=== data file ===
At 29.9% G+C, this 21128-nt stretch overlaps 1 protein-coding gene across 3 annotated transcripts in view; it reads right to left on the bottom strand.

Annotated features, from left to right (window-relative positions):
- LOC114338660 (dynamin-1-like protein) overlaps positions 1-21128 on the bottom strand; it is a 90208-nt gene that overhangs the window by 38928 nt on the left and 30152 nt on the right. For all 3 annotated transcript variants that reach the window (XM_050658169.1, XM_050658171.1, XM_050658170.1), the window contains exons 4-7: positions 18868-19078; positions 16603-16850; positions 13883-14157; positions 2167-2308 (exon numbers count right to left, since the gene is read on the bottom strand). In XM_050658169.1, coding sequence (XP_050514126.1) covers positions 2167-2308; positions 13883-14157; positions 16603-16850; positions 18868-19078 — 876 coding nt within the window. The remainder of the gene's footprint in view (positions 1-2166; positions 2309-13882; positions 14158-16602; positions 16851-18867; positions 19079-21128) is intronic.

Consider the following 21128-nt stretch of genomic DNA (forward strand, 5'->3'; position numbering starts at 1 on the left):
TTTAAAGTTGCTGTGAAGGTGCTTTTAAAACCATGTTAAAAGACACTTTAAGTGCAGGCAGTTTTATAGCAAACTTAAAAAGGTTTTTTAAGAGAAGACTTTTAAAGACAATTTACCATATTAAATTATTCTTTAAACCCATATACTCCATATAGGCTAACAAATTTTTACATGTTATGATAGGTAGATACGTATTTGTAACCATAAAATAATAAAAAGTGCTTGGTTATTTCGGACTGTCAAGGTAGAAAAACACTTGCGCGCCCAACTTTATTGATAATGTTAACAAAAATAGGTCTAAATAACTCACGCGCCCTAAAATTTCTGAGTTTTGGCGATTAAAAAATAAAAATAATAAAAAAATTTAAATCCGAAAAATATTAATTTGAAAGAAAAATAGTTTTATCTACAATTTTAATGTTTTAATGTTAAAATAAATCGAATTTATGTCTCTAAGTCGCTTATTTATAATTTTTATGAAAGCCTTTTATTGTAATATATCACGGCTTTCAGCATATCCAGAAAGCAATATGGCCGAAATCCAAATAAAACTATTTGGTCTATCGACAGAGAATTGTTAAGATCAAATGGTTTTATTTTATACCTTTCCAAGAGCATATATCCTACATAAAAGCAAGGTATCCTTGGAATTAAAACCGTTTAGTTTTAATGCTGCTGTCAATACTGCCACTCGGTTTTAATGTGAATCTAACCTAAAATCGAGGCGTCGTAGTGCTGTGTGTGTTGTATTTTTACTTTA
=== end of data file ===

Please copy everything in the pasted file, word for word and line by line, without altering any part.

At 29.9% G+C, this 21128-nt stretch overlaps 1 protein-coding gene across 3 annotated transcripts in view; it reads right to left on the bottom strand.

Annotated features, from left to right (window-relative positions):
- LOC114338660 (dynamin-1-like protein) overlaps positions 1-21128 on the bottom strand; it is a 90208-nt gene that overhangs the window by 38928 nt on the left and 30152 nt on the right. For all 3 annotated transcript variants that reach the window (XM_050658169.1, XM_050658171.1, XM_050658170.1), the window contains exons 4-7: positions 18868-19078; positions 16603-16850; positions 13883-14157; positions 2167-2308 (exon numbers count right to left, since the gene is read on the bottom strand). In XM_050658169.1, coding sequence (XP_050514126.1) covers positions 2167-2308; positions 13883-14157; positions 16603-16850; positions 18868-19078 — 876 coding nt within the window. The remainder of the gene's footprint in view (positions 1-2166; positions 2309-13882; positions 14158-16602; positions 16851-18867; positions 19079-21128) is intronic.

Consider the following 21128-nt stretch of genomic DNA (forward strand, 5'->3'; position numbering starts at 1 on the left):
TTTAAAGTTGCTGTGAAGGTGCTTTTAAAACCATGTTAAAAGACACTTTAAGTGCAGGCAGTTTTATAGCAAACTTAAAAAGGTTTTTTAAGAGAAGACTTTTAAAGACAATTTACCATATTAAATTATTCTTTAAACCCATATACTCCATATAGGCTAACAAATTTTTACATGTTATGATAGGTAGATACGTATTTGTAACCATAAAATAATAAAAAGTGCTTGGTTATTTCGGACTGTCAAGGTAGAAAAACACTTGCGCGCCCAACTTTATTGATAATGTTAACAAAAATAGGTCTAAATAACTCACGCGCCCTAAAATTTCTGAGTTTTGGCGATTAAAAAATAAAAATAATAAAAAAATTTAAATCCGAAAAATATTAATTTGAAAGAAAAATAGTTTTATCTACAATTTTAATGTTTTAATGTTAAAATAAATCGAATTTATGTCTCTAAGTCGCTTATTTATAATTTTTATGAAAGCCTTTTATTGTAATATATCACGGCTTTCAGCATATCCAGAAAGCAATATGGCCGAAATCCAAATAAAACTATTTGGTCTATCGACAGAGAATTGTTAAGATCAAATGGTTTTATTTTATACCTTTCCAAGAGCATATATCCTACATAAAAGCAAGGTATCCTTGGAATTAAAACCGTTTAGTTTTAATGCTGCTGTCAATACTGCCACTCGGTTTTAATGTGAATCTAACCTAAAATCGAGGCGTCGTAGTGCTGTGTGTGTTGTATTTTTACTTTA